One of the most exciting parts of Switzerland's rail modernisation programme, Rail 2000, has reached the halfway stage in its construction. It is a 45-kilometre stretch of track which for the first time will have trains travelling on it at speeds of up to 200 kilometres per hour.This content was published on August 10, 2001 - 14:57
When the line opens at the end of 2004, the speeds reached will be the fastest on the Swiss rail network.
Rail 2000 is the concept approved by the Swiss in 1987, with the aim of making services more frequent, faster, more direct and more comfortable.
And unlike most major projects, Rail 2000 is more than keeping to its budget. Final costs of phase one are estimated at SFr5.9 billion francs ($3.44 billion), down by no less than 20 per cent on the SFr7.4 billion budgeted.
To enable trains to travel faster and shorten journey times between the major Swiss centres, a completely new line between Mattstetten, north of Bern, and Rothrist, near Olten, is being constructed.
It is the backbone of the Rail 2000 project with a cost of around SFr1.5 billion. The line has nine tunnels with a total length of 14.6 kilometres, while 30.5 kilometres is in the open. No fewer than 123 companies and 561 people are working at the construction locations.
When completed, the journey time between Bern and Zurich will be cut by a quarter of an hour from the present 72 minutes to 57 minutes.
The head of the Rail 2000 project, Paul Moser, has said that trains will run every half hour between major cities.
"We're aiming at travelling times slightly lower than an hour between the major stations so that we can offer as wide a range of connections as possible between express trains and regional trains," he said.
"The journey time between Bern and Basel will be only 54 minutes (today 65 minutes) and Bern to Lucerne will take 59 minutes instead of the present 80 minutes. People should really take the train rather than travelling by car," he added.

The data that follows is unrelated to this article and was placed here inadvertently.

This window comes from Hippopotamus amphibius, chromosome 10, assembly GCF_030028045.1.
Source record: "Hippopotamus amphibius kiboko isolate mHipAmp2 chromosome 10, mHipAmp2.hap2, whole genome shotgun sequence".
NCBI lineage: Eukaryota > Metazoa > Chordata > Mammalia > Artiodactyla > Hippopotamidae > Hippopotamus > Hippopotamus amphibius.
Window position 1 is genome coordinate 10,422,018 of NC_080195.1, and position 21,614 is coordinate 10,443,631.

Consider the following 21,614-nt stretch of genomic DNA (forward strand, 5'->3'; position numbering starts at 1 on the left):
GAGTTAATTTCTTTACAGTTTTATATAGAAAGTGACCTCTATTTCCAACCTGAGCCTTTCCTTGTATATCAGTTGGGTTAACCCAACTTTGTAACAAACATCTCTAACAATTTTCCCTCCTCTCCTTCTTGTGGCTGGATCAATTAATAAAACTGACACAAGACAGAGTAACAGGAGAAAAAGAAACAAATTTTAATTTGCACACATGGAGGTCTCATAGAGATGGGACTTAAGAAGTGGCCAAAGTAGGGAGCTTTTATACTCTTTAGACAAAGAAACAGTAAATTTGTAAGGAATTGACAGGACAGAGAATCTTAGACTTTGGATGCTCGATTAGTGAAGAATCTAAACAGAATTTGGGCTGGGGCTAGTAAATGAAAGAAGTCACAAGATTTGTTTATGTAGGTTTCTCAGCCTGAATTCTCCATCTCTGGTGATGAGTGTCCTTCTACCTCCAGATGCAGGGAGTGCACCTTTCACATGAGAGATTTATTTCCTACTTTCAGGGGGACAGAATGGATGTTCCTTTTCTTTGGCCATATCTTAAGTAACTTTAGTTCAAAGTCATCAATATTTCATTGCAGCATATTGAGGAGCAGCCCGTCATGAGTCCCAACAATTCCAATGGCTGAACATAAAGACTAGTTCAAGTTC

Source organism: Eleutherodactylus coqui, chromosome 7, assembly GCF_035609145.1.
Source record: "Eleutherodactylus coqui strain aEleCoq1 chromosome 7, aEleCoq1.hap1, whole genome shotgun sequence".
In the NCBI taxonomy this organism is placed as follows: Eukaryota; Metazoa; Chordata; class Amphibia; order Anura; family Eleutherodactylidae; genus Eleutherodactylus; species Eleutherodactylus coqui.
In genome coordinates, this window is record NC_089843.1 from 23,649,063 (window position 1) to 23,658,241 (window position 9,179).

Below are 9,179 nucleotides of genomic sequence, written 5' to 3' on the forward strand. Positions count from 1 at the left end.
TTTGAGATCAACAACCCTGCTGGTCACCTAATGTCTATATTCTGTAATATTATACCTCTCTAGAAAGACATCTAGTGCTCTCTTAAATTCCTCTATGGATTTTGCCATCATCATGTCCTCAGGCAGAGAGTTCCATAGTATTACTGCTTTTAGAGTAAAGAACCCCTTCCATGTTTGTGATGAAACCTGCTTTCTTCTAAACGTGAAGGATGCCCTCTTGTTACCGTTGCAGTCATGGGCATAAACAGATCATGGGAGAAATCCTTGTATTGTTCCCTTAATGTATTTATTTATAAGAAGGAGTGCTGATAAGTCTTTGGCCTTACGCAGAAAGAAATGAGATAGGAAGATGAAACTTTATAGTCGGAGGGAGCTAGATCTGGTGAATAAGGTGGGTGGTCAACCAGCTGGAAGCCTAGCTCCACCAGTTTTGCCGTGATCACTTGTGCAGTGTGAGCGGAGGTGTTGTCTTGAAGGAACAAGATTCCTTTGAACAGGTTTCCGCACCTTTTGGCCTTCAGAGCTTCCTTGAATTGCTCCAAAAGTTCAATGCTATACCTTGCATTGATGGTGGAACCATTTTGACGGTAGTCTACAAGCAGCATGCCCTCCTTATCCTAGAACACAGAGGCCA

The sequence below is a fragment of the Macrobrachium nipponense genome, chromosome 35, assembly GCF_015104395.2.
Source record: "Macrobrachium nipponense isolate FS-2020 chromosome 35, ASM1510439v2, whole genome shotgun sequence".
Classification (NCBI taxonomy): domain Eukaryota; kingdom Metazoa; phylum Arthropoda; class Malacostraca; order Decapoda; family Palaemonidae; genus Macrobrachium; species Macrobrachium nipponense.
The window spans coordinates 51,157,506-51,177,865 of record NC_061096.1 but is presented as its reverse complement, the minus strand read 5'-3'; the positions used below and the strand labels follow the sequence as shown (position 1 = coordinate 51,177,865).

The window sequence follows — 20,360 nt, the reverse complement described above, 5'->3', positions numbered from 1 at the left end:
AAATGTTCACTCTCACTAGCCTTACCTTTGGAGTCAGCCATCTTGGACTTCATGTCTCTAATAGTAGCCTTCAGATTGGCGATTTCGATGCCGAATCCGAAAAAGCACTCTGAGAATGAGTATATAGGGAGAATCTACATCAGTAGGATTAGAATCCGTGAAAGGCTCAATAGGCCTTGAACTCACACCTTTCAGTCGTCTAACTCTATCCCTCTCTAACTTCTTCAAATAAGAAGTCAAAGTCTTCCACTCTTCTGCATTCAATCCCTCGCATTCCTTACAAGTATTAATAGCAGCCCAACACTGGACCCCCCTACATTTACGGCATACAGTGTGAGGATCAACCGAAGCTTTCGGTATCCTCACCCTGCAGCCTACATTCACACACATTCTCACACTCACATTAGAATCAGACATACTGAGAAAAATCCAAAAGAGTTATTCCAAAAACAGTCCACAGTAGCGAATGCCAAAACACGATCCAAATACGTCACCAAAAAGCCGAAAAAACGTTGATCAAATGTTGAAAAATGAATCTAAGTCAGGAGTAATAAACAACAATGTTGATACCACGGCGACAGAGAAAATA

There is no let-up for the construction workers because time is of the essence. Work was due to be completed in 2005 but has had to be brought forward to December 2004 to fall into line with timetable changes decided at European level. New rolling stock also has to be completed by then.
When Rail 2000 phase one is completed, there will be a total of 160 kilometres of new track on the Swiss Federal Railways network and 37 stations will be built or adapted to the traveller of tomorrow.
Apart from huge cranes, earth moving equipment and gangs of workers, there are few outwardly visible signs of the new stretch for rail travellers on the present Zurich to Bern line.
However, the Federal Railways know there is no lack of interest from the passengers of tomorrow. They have opened an information centre near the station at Langenthal, complete with a model of the new line, and have made a bicycle trail along the entire stretch between Rothrist and Mattstetteten.
One clever entrepreneur has even opened a restaurant in an old rail dining car, which is perched on a disused viaduct overlooking one of the more spectacular construction sites. Apparently, there is no shortage of visitors.
by Robert Brookes
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